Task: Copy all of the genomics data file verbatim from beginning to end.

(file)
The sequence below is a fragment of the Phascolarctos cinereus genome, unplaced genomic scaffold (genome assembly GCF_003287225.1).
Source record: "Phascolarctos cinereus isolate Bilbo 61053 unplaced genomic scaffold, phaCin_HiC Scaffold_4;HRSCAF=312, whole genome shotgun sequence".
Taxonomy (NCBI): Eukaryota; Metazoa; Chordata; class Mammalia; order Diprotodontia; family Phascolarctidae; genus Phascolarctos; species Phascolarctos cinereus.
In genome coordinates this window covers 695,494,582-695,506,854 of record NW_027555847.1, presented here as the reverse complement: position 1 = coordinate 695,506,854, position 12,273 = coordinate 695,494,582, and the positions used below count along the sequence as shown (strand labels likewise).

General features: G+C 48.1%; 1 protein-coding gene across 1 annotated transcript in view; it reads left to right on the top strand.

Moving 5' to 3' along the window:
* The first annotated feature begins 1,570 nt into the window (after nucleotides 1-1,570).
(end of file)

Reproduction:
The sequence below is a fragment of the Phascolarctos cinereus genome, unplaced genomic scaffold (genome assembly GCF_003287225.1).
Source record: "Phascolarctos cinereus isolate Bilbo 61053 unplaced genomic scaffold, phaCin_HiC Scaffold_4;HRSCAF=312, whole genome shotgun sequence".
Taxonomy (NCBI): Eukaryota; Metazoa; Chordata; class Mammalia; order Diprotodontia; family Phascolarctidae; genus Phascolarctos; species Phascolarctos cinereus.
In genome coordinates this window covers 695,494,582-695,506,854 of record NW_027555847.1, presented here as the reverse complement: position 1 = coordinate 695,506,854, position 12,273 = coordinate 695,494,582, and the positions used below count along the sequence as shown (strand labels likewise).

General features: G+C 48.1%; 1 protein-coding gene across 1 annotated transcript in view; it reads left to right on the top strand.

Moving 5' to 3' along the window:
* The first annotated feature begins 1,570 nt into the window (after nucleotides 1-1,570).